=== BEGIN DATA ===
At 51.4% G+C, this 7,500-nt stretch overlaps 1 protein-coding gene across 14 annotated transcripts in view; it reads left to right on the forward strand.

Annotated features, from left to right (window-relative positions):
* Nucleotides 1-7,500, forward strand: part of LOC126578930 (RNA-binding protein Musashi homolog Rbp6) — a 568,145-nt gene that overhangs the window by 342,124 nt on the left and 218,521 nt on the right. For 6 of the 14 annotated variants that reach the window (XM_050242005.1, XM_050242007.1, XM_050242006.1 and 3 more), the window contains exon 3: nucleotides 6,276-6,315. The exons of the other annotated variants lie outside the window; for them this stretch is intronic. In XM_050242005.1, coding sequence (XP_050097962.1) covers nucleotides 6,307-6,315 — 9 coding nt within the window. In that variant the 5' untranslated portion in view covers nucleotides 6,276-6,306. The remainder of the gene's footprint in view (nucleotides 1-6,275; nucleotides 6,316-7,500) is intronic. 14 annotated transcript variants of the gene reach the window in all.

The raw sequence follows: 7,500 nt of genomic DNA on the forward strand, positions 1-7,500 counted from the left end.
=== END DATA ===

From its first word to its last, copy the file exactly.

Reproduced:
At 51.4% G+C, this 7,500-nt stretch overlaps 1 protein-coding gene across 14 annotated transcripts in view; it reads left to right on the forward strand.

Annotated features, from left to right (window-relative positions):
* Nucleotides 1-7,500, forward strand: part of LOC126578930 (RNA-binding protein Musashi homolog Rbp6) — a 568,145-nt gene that overhangs the window by 342,124 nt on the left and 218,521 nt on the right. For 6 of the 14 annotated variants that reach the window (XM_050242005.1, XM_050242007.1, XM_050242006.1 and 3 more), the window contains exon 3: nucleotides 6,276-6,315. The exons of the other annotated variants lie outside the window; for them this stretch is intronic. In XM_050242005.1, coding sequence (XP_050097962.1) covers nucleotides 6,307-6,315 — 9 coding nt within the window. In that variant the 5' untranslated portion in view covers nucleotides 6,276-6,306. The remainder of the gene's footprint in view (nucleotides 1-6,275; nucleotides 6,316-7,500) is intronic. 14 annotated transcript variants of the gene reach the window in all.

The raw sequence follows: 7,500 nt of genomic DNA on the forward strand, positions 1-7,500 counted from the left end.